Then there’s the part centred around 0.5 seconds which has a big spread of frequencies rather than clear formants (the red/purple blob towards the top of the diagram) – this is the “ths” sound as nineteenth blends into century.  This type of sound is called a fricative, caused by turbulence in the air that leaves your mouth, which is in turn caused by your tongue, teeth and lips arranging themselves to leave only a narrow gap for the air to go through.  The turbulence means that there’s energy at many frequencies, which we hear as white noise.

Notice that there is no nice clear gap between the end of the sound of one word and the start of the sound of the next word.  This is why someone speaking in a foreign language you don’t understand seems to be babbling.  It’s because speakers of all languages babble (leave no gaps between words) but knowing your own language means you can interpret the sound as it flows by and split the babble up into its component sounds.  Without knowledge of the language, you can’t do this splitting and all you hear is a unbroken stream of babble.  (A relevant aside: the term barbarian was used by Greeks to refer to non-Greeks whose language sounded like gibberish to the Greeks and so was no different from the nonsense sounds bar-bar.)


Phonology is where we step away from physics and pretty spectrograms, and head towards the land of symbols.  It talks about what sounds a given language, dialect or accent has, and how the building blocks that this set of sounds represents can be arranged into valid words and phrases.  If you are a British English speaker, it’s hard to say the r sound in French because it’s not a sound we use in British English.  We have r sounds, but they’re made in a different way and sound different.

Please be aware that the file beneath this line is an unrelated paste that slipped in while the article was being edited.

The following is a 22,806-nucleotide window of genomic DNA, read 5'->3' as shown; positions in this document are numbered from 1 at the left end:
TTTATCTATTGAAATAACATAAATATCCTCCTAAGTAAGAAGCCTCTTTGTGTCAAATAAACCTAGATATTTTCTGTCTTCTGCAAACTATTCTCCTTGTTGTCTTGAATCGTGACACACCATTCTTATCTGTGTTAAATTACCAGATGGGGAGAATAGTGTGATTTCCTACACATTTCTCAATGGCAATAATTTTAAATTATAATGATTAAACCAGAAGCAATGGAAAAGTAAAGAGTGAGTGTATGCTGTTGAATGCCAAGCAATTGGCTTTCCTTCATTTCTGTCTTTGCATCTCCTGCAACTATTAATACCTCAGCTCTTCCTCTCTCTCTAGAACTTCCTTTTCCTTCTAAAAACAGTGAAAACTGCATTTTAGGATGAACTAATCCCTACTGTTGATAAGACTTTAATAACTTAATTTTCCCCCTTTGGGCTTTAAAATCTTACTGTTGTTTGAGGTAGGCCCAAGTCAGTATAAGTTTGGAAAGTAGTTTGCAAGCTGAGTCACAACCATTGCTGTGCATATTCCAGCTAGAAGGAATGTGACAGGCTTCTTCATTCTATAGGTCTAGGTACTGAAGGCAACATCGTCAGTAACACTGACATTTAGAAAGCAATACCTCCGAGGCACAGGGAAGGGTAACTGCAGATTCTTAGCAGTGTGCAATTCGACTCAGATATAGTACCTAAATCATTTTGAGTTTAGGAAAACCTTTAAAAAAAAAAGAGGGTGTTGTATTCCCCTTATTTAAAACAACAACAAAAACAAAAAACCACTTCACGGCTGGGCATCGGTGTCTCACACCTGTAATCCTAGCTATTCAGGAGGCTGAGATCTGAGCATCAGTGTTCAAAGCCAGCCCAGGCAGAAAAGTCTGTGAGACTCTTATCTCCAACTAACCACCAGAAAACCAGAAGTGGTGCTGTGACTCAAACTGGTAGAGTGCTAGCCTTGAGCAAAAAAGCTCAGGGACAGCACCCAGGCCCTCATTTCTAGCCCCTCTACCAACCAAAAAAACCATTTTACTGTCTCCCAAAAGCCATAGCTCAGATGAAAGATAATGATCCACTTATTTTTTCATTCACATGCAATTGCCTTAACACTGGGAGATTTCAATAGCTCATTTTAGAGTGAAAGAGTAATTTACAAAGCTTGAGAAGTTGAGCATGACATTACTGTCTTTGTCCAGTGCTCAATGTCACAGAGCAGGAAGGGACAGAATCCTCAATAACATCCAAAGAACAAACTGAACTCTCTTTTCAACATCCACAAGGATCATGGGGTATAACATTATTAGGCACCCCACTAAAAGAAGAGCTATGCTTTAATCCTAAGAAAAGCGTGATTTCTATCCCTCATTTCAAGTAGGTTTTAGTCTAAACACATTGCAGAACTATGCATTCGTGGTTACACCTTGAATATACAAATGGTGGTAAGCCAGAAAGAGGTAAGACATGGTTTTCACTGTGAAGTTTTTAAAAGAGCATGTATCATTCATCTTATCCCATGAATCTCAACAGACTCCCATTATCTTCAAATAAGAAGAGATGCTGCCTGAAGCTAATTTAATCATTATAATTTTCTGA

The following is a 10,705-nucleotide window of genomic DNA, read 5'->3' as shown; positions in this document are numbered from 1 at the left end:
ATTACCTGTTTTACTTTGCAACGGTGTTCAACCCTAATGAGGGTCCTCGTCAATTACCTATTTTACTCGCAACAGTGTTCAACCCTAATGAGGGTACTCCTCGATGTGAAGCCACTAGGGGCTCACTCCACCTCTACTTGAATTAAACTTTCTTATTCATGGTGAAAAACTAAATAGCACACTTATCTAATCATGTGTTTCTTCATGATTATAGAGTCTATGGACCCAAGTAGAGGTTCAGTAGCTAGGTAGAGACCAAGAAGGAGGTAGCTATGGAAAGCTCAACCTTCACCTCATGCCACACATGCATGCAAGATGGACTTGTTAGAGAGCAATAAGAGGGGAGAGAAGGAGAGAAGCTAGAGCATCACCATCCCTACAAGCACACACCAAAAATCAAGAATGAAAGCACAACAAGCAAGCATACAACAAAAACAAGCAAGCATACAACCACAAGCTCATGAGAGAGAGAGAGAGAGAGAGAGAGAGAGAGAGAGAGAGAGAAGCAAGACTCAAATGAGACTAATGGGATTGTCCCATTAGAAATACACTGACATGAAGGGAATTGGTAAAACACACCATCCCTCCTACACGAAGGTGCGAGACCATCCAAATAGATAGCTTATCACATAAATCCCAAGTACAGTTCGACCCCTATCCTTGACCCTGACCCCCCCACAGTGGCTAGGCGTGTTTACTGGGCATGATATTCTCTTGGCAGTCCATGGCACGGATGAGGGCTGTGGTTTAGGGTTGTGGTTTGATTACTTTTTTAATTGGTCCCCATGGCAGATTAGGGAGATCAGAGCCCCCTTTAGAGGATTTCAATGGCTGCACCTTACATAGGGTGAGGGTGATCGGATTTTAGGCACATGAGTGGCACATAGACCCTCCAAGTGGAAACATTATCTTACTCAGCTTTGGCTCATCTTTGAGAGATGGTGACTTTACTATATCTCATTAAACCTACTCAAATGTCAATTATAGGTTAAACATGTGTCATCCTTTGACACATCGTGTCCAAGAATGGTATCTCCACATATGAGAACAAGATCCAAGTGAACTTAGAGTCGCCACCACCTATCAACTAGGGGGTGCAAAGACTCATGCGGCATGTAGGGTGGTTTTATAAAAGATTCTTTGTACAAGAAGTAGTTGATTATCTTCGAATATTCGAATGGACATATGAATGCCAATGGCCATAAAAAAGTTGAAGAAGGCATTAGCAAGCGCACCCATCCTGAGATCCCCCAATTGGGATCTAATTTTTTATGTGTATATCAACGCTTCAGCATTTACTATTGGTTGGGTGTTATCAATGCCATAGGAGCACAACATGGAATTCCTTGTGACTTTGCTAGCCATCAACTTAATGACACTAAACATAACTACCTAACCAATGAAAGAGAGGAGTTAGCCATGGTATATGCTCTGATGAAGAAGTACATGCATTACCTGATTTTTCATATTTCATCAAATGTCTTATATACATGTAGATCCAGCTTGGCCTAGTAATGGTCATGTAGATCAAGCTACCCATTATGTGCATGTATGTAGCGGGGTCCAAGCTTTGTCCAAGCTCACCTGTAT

British English might not have the French r sound, but it does have two l sounds called Light L and Dark L.  Light L is the sound at the beginning of leaf; Dark L is the sound at the end of ball.  You might not have realised that there are two different sounds for the same letter, but there are.  Try saying those words with the l sound from the other word – it will probably sound weird.

Phonology is one area where regional accents can be studied.  For instance, the palettes of sounds in the English of South West England and of North East England overlap but aren’t the same.